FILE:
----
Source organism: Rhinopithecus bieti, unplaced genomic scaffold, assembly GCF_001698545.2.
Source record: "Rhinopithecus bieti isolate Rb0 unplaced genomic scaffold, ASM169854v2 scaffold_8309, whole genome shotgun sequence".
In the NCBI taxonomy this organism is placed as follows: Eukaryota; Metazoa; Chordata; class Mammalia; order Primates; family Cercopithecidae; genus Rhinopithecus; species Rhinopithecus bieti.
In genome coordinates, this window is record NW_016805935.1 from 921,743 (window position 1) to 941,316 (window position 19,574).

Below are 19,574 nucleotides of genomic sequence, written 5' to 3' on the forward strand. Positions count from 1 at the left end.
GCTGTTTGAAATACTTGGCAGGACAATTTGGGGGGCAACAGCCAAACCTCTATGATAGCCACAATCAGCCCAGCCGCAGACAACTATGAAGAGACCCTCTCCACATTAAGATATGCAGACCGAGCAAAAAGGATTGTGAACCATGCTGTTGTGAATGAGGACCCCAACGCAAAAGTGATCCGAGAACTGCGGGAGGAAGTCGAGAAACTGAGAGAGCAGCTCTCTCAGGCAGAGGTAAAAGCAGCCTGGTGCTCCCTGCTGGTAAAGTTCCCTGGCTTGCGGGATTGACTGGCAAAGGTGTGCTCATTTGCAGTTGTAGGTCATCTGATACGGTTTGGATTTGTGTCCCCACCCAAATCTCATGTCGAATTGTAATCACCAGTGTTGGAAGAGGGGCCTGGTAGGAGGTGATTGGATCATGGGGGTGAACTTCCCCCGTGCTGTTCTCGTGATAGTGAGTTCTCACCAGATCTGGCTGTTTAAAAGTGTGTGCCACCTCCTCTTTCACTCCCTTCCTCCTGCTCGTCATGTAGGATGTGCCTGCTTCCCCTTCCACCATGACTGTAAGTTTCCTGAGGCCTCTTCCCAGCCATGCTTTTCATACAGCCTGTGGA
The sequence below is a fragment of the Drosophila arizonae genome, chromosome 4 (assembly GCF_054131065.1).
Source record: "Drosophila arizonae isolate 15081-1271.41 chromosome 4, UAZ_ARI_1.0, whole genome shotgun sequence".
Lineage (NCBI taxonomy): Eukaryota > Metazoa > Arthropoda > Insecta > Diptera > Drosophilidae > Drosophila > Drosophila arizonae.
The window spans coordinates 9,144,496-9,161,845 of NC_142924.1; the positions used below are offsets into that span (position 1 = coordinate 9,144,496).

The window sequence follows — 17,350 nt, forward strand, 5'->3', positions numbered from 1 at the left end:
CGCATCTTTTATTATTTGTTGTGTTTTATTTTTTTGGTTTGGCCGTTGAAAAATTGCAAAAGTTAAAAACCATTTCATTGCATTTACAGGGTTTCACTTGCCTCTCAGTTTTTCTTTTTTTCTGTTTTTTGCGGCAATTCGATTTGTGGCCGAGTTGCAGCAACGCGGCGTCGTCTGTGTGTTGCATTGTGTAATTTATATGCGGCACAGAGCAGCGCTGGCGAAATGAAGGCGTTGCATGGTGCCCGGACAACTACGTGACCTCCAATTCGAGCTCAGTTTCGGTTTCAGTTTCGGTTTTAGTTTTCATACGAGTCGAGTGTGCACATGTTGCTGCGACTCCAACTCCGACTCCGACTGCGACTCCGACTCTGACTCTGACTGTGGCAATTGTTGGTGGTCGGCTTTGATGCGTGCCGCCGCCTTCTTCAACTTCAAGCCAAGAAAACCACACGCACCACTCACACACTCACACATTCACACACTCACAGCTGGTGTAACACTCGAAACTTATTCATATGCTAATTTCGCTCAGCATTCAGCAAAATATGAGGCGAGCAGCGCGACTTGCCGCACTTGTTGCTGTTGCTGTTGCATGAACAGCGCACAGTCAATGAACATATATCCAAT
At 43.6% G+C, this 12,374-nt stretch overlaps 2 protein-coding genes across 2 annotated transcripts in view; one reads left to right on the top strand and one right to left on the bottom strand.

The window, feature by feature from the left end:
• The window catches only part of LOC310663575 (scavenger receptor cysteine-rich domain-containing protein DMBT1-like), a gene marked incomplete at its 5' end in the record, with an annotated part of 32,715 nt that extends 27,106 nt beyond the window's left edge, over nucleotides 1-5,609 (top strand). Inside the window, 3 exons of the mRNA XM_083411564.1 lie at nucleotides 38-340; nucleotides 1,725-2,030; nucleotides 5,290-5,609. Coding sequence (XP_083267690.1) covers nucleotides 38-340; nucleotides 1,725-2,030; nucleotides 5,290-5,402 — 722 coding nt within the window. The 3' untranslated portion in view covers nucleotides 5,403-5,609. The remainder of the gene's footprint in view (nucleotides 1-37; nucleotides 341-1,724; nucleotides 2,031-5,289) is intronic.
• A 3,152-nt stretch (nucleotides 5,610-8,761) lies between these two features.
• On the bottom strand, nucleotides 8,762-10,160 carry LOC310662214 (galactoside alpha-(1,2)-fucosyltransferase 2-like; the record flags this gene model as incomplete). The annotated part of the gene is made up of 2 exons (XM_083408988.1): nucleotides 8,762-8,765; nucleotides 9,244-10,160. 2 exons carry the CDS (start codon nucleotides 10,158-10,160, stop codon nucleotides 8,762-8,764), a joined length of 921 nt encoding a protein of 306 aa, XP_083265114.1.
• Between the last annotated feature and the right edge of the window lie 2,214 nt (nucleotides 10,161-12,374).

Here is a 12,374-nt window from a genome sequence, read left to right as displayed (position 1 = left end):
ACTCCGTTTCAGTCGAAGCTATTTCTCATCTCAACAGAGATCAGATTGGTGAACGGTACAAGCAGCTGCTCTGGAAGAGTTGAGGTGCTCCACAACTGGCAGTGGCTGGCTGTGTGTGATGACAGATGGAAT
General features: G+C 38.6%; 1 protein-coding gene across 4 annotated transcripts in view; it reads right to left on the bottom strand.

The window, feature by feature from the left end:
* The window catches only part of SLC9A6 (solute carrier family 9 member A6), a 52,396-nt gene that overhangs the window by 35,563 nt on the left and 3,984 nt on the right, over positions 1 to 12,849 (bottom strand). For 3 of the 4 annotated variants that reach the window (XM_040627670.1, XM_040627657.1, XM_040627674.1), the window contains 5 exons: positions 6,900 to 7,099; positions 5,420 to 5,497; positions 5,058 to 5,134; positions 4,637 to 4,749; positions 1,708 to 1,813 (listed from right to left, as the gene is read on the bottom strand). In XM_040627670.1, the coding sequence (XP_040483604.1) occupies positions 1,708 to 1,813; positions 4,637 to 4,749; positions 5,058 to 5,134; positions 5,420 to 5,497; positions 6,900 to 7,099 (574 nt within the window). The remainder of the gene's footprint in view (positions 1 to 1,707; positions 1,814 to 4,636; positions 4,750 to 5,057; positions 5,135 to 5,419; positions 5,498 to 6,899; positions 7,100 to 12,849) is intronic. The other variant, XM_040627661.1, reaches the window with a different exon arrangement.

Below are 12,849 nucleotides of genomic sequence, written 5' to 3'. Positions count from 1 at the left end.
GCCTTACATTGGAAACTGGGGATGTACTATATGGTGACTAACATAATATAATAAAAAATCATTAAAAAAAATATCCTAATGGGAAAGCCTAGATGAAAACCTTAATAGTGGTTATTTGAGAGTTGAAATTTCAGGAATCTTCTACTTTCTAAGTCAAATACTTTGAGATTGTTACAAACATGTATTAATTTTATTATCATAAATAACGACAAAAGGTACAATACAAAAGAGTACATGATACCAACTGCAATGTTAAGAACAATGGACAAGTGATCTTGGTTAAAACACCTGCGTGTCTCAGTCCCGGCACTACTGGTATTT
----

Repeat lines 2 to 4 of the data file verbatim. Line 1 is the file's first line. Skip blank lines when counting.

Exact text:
Source record: "Rhinopithecus bieti isolate Rb0 unplaced genomic scaffold, ASM169854v2 scaffold_8309, whole genome shotgun sequence".
In the NCBI taxonomy this organism is placed as follows: Eukaryota; Metazoa; Chordata; class Mammalia; order Primates; family Cercopithecidae; genus Rhinopithecus; species Rhinopithecus bieti.
In genome coordinates, this window is record NW_016805935.1 from 921,743 (window position 1) to 941,316 (window position 19,574).